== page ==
A hit and run is an automobile accident where one party flees the scene without leaving contact information. In California, a driver involved in a traffic accident is required to stop and remain at the accident scene. Any driver who flees the scene without proving contact information or identifying themselves, can be charged with hit and run.
When Can I Be Charged with Hit and Run?
When involved in an accident, the responsible driver must stay at the scene or be charged with hit and run:
- When someone was injured
- When someone was killed
- When the driver hit a person or animal
- When the driver causes damages other than to a vehicle
- When there’s property damage to a vehicle
- When the car the driver hit was either parked or moving
Can I Be Charge with Felony Hit and Run?
Yes. Typically, a hit and run is a misdemeanor but it can be upgraded to a felony. A person can be charged with a felony hit and run when someone is injured or killed and the person knew or should have known the death/injury occurred. But the person injured cannot be the same person who caused the accident.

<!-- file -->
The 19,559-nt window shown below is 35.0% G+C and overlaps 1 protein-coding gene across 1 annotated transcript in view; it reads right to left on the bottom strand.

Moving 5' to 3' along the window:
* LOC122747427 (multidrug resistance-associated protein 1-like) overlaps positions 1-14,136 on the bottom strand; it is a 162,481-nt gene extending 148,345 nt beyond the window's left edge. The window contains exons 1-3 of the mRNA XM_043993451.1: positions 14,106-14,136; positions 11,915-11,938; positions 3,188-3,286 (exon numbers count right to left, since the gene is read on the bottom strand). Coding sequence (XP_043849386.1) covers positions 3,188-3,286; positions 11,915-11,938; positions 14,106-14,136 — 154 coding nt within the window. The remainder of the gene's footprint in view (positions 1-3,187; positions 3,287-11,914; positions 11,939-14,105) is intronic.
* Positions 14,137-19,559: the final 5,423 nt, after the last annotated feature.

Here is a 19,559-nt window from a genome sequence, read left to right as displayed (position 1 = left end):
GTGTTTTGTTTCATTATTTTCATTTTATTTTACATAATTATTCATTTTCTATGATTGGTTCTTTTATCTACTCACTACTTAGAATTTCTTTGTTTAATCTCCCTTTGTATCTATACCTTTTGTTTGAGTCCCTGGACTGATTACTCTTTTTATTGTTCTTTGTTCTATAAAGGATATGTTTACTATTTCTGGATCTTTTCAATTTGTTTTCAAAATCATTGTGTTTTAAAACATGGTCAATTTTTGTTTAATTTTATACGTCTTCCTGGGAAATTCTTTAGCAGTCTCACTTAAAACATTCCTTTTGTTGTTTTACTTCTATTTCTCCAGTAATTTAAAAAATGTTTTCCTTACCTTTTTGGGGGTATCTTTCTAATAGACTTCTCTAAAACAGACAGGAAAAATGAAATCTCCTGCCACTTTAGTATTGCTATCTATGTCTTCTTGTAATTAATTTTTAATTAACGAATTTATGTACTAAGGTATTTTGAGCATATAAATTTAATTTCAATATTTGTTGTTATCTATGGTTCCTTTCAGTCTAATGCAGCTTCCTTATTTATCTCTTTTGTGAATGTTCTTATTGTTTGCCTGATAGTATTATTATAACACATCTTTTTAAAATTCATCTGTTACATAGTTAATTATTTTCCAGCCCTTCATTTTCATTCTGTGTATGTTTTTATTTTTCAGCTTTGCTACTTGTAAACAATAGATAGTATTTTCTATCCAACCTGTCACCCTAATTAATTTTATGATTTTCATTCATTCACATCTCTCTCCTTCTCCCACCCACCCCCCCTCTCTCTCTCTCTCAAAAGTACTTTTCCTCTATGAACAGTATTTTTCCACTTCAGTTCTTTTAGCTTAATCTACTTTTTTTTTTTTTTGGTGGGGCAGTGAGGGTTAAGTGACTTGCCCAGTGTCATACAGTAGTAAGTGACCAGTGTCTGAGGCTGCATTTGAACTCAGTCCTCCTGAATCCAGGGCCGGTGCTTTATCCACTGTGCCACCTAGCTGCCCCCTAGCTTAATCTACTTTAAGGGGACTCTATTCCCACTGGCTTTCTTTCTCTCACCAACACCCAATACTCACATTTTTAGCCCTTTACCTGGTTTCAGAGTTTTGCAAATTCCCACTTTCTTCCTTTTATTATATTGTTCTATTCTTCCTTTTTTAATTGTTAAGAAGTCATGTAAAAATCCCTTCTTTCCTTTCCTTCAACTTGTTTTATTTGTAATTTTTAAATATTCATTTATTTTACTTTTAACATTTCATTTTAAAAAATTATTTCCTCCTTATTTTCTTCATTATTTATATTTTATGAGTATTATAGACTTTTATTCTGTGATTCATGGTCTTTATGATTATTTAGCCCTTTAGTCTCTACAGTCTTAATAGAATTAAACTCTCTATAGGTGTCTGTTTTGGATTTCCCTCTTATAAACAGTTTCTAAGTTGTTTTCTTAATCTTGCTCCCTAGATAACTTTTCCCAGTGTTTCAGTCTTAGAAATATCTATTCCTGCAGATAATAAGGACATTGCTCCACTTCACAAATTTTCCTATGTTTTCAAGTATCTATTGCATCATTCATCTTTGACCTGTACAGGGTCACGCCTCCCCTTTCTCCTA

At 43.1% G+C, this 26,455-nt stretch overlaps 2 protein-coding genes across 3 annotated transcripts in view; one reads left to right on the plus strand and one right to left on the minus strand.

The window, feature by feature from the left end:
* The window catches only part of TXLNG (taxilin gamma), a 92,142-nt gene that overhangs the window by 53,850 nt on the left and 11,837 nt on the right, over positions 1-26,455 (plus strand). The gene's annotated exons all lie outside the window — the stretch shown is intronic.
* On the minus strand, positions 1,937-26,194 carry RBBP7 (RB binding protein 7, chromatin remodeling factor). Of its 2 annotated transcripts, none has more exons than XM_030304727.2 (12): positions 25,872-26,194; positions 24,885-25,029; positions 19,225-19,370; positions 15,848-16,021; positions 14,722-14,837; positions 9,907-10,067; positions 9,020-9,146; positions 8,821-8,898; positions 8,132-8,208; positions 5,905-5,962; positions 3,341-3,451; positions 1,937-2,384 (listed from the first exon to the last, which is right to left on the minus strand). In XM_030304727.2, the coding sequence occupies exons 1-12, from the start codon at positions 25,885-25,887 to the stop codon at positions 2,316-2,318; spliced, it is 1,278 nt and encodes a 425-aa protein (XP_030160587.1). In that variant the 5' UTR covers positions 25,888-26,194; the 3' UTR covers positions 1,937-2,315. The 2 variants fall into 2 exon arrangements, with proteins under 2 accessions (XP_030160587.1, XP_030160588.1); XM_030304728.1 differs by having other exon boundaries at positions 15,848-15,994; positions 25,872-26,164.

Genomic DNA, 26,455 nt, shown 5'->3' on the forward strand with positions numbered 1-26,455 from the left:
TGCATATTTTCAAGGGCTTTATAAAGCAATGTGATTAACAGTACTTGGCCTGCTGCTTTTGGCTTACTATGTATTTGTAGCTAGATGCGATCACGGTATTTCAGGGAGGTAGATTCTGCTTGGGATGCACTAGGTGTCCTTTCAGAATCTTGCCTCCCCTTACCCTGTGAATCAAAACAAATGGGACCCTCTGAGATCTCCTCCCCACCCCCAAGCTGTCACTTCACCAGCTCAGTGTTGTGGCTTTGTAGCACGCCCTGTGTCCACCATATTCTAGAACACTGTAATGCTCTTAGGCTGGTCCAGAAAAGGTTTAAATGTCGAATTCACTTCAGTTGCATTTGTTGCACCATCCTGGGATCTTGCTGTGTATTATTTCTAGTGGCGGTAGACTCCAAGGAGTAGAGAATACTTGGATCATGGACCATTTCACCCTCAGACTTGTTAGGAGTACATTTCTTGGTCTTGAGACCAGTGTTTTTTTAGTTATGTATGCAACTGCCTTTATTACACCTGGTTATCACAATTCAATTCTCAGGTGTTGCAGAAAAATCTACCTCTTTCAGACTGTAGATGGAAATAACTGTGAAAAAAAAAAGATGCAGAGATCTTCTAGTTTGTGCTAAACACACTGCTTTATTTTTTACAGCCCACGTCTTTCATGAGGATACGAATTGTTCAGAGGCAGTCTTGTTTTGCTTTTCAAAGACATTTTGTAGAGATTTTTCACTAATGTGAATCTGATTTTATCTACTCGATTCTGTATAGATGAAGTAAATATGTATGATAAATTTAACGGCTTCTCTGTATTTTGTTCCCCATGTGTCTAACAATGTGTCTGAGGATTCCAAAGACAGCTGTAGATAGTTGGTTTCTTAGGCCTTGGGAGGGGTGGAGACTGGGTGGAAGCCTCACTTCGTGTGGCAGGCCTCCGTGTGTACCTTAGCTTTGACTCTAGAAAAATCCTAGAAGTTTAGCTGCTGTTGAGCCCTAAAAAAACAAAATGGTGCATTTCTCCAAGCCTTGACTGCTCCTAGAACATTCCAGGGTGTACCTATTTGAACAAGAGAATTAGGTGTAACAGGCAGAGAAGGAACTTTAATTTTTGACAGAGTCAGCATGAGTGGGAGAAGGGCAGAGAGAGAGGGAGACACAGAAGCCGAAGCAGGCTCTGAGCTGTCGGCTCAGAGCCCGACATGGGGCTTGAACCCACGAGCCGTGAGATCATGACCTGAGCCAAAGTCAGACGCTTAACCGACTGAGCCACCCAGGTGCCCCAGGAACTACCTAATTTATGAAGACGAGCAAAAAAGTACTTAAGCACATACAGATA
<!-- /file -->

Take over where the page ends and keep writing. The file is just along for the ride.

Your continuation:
A felony hit and run is a wobbler in California. A wobbler means a prosecutor has discretion to try the charge as a felony or a misdemeanor.
Can I Be Charged with Felony Hit and Run If I Wasn’t at Fault?
Yes. The law applies to every driver regardless of:
- The damage
- Who was at fault
- The seriousness of the injury
What is the Punishment for Misdemeanor Hit and Run?
A misdemeanor hit and run is punishable with less than 1 year in jail.
What Is The Punishment for Felony Hit and Run?
Felony hit and run is punishable with a fine of $1,000 to $10,000 and up to 3 years in prison. It can result in 4 years in prison if there was a death or a serious injury.
Should I Contact a Criminal Lawyer about My Hit and Run Charge?
Yes. It’s in your best interest to contact a California traffic violation lawyer to discuss possible hit and run defenses.